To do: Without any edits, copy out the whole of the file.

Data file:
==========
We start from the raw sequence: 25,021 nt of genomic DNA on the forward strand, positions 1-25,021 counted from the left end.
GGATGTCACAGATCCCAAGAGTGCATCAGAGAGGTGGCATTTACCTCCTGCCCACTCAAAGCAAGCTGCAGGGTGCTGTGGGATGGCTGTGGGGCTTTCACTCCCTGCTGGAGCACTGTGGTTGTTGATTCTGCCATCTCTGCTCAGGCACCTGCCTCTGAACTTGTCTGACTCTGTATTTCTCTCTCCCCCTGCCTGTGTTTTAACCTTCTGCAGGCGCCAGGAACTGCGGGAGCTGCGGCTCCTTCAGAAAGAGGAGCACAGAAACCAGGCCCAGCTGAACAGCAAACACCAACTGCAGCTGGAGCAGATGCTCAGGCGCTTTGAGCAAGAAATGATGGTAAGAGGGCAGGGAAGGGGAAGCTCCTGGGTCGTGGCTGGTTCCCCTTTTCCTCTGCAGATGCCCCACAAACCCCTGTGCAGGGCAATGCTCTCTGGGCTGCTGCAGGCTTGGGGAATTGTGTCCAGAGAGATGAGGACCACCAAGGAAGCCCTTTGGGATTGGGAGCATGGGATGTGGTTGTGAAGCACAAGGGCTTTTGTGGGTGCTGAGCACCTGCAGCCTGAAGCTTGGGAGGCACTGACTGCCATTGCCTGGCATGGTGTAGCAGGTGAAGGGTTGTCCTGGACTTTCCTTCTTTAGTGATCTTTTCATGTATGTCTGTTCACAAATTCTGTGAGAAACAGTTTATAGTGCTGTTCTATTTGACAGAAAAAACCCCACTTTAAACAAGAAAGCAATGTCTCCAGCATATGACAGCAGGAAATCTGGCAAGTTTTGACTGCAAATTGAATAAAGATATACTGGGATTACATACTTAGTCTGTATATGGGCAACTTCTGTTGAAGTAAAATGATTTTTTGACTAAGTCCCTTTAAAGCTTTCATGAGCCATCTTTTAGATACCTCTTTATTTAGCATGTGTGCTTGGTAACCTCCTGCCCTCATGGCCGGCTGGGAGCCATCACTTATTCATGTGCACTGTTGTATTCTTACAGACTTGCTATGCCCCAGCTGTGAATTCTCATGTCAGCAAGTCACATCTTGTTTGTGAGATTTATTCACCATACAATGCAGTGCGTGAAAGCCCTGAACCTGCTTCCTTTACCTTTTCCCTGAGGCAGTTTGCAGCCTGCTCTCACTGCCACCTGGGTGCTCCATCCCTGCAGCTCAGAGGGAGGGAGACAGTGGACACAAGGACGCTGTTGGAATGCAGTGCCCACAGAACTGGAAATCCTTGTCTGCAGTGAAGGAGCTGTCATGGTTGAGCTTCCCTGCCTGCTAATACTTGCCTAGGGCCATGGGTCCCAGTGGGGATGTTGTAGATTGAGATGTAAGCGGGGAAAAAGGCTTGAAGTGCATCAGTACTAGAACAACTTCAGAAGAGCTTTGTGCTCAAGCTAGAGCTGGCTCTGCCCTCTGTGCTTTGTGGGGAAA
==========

We start from the raw sequence: 25,021 nt of genomic DNA on the forward strand, positions 1-25,021 counted from the left end.
GGATGTCACAGATCCCAAGAGTGCATCAGAGAGGTGGCATTTACCTCCTGCCCACTCAAAGCAAGCTGCAGGGTGCTGTGGGATGGCTGTGGGGCTTTCACTCCCTGCTGGAGCACTGTGGTTGTTGATTCTGCCATCTCTGCTCAGGCACCTGCCTCTGAACTTGTCTGACTCTGTATTTCTCTCTCCCCCTGCCTGTGTTTTAACCTTCTGCAGGCGCCAGGAACTGCGGGAGCTGCGGCTCCTTCAGAAAGAGGAGCACAGAAACCAGGCCCAGCTGAACAGCAAACACCAACTGCAGCTGGAGCAGATGCTCAGGCGCTTTGAGCAAGAAATGATGGTAAGAGGGCAGGGAAGGGGAAGCTCCTGGGTCGTGGCTGGTTCCCCTTTTCCTCTGCAGATGCCCCACAAACCCCTGTGCAGGGCAATGCTCTCTGGGCTGCTGCAGGCTTGGGGAATTGTGTCCAGAGAGATGAGGACCACCAAGGAAGCCCTTTGGGATTGGGAGCATGGGATGTGGTTGTGAAGCACAAGGGCTTTTGTGGGTGCTGAGCACCTGCAGCCTGAAGCTTGGGAGGCACTGACTGCCATTGCCTGGCATGGTGTAGCAGGTGAAGGGTTGTCCTGGACTTTCCTTCTTTAGTGATCTTTTCATGTATGTCTGTTCACAAATTCTGTGAGAAACAGTTTATAGTGCTGTTCTATTTGACAGAAAAAACCCCACTTTAAACAAGAAAGCAATGTCTCCAGCATATGACAGCAGGAAATCTGGCAAGTTTTGACTGCAAATTGAATAAAGATATACTGGGATTACATACTTAGTCTGTATATGGGCAACTTCTGTTGAAGTAAAATGATTTTTTGACTAAGTCCCTTTAAAGCTTTCATGAGCCATCTTTTAGATACCTCTTTATTTAGCATGTGTGCTTGGTAACCTCCTGCCCTCATGGCCGGCTGGGAGCCATCACTTATTCATGTGCACTGTTGTATTCTTACAGACTTGCTATGCCCCAGCTGTGAATTCTCATGTCAGCAAGTCACATCTTGTTTGTGAGATTTATTCACCATACAATGCAGTGCGTGAAAGCCCTGAACCTGCTTCCTTTACCTTTTCCCTGAGGCAGTTTGCAGCCTGCTCTCACTGCCACCTGGGTGCTCCATCCCTGCAGCTCAGAGGGAGGGAGACAGTGGACACAAGGACGCTGTTGGAATGCAGTGCCCACAGAACTGGAAATCCTTGTCTGCAGTGAAGGAGCTGTCATGGTTGAGCTTCCCTGCCTGCTAATACTTGCCTAGGGCCATGGGTCCCAGTGGGGATGTTGTAGATTGAGATGTAAGCGGGGAAAAAGGCTTGAAGTGCATCAGTACTAGAACAACTTCAGAAGAGCTTTGTGCTCAAGCTAGAGCTGGCTCTGCCCTCTGTGCTTTGTGGGGAAA